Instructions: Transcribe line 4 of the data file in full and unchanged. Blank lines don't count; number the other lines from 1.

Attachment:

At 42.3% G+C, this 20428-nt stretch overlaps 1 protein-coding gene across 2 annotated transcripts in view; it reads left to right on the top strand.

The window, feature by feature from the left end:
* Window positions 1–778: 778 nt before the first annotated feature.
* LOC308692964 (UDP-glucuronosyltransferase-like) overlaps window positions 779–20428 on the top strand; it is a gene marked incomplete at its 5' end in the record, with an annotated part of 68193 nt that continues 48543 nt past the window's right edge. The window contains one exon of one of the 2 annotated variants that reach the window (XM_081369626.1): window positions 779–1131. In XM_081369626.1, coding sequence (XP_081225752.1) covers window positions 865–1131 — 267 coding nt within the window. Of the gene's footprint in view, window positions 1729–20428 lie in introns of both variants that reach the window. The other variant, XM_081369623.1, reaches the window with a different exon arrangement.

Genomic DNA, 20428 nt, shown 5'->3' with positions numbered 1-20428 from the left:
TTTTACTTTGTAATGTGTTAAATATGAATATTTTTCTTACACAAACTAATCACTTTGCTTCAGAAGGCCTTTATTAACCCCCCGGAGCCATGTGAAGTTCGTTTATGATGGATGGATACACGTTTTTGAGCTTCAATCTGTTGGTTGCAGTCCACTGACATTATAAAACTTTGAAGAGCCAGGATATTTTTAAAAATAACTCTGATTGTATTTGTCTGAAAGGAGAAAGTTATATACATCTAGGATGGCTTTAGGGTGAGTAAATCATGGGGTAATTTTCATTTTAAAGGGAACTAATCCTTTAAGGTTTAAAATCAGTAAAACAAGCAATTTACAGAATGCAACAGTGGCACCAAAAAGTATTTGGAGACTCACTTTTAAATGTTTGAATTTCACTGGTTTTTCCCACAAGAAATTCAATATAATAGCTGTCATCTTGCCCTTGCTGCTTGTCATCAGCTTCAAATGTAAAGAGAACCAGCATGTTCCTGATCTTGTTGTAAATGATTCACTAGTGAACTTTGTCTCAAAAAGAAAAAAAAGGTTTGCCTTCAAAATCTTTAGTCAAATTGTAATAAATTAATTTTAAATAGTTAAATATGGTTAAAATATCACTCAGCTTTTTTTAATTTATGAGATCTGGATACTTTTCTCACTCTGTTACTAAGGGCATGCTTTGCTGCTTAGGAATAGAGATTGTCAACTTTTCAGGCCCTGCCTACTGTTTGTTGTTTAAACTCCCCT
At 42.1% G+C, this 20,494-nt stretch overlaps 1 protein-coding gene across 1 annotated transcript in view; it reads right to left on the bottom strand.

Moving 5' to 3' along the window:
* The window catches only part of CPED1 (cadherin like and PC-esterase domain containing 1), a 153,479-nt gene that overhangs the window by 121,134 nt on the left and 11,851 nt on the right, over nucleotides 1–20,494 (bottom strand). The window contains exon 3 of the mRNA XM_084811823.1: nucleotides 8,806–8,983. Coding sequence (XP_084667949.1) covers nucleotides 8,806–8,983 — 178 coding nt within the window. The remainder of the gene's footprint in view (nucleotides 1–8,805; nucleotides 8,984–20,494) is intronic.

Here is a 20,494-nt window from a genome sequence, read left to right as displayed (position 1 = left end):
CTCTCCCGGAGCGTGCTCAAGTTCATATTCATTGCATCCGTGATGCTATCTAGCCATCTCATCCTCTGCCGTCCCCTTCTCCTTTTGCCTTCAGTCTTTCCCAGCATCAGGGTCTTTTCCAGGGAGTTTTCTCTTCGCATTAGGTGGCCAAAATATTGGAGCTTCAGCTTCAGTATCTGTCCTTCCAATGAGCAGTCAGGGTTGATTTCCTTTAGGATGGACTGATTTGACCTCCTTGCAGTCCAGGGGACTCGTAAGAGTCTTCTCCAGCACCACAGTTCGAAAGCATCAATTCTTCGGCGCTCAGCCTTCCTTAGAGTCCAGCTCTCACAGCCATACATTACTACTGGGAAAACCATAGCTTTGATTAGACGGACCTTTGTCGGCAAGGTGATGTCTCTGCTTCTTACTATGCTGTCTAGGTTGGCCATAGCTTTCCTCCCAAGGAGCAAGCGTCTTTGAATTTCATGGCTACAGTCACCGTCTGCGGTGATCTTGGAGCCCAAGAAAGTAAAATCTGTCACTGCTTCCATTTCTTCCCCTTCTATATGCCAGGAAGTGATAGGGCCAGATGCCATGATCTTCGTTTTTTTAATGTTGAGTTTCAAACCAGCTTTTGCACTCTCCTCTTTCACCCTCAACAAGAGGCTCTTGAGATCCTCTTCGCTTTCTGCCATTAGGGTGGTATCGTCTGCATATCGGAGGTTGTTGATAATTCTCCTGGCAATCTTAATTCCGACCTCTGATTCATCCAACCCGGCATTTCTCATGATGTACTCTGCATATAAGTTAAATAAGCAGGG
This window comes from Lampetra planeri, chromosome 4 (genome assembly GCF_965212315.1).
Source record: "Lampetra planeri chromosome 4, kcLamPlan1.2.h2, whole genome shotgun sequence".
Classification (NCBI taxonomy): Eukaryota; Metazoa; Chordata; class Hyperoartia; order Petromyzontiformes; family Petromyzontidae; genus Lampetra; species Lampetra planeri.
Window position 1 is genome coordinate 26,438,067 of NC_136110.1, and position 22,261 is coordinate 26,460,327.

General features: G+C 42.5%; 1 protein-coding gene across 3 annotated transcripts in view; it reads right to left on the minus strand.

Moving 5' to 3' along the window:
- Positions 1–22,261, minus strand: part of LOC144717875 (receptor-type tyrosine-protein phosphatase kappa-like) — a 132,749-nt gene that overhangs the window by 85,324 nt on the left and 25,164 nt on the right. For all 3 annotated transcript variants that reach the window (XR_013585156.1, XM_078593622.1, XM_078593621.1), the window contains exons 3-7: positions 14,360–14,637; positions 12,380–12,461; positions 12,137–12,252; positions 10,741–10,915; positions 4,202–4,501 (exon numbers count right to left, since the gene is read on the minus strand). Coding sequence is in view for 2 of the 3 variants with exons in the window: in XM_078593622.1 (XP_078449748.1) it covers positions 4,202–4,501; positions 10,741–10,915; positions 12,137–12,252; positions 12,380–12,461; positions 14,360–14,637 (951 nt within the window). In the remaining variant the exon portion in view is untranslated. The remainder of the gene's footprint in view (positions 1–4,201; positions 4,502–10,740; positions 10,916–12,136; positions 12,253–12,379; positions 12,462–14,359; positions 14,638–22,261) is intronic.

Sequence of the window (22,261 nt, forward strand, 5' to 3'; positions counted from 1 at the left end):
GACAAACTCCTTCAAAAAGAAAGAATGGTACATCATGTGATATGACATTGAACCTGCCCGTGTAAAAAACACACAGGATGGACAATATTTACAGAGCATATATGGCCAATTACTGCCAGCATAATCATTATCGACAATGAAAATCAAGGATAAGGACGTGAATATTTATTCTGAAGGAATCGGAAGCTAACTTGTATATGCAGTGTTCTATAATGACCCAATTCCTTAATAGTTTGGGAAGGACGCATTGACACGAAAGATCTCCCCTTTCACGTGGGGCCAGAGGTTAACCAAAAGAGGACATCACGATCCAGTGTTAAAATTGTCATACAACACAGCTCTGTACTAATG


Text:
* LOC308692964 (UDP-glucuronosyltransferase-like) overlaps window positions 779–20428 on the top strand; it is a gene marked incomplete at its 5' end in the record, with an annotated part of 68193 nt that continues 48543 nt past the window's right edge. The window contains one exon of one of the 2 annotated variants that reach the window (XM_081369626.1): window positions 779–1131. In XM_081369626.1, coding sequence (XP_081225752.1) covers window positions 865–1131 — 267 coding nt within the window. Of the gene's footprint in view, window positions 1729–20428 lie in introns of both variants that reach the window. The other variant, XM_081369623.1, reaches the window with a different exon arrangement.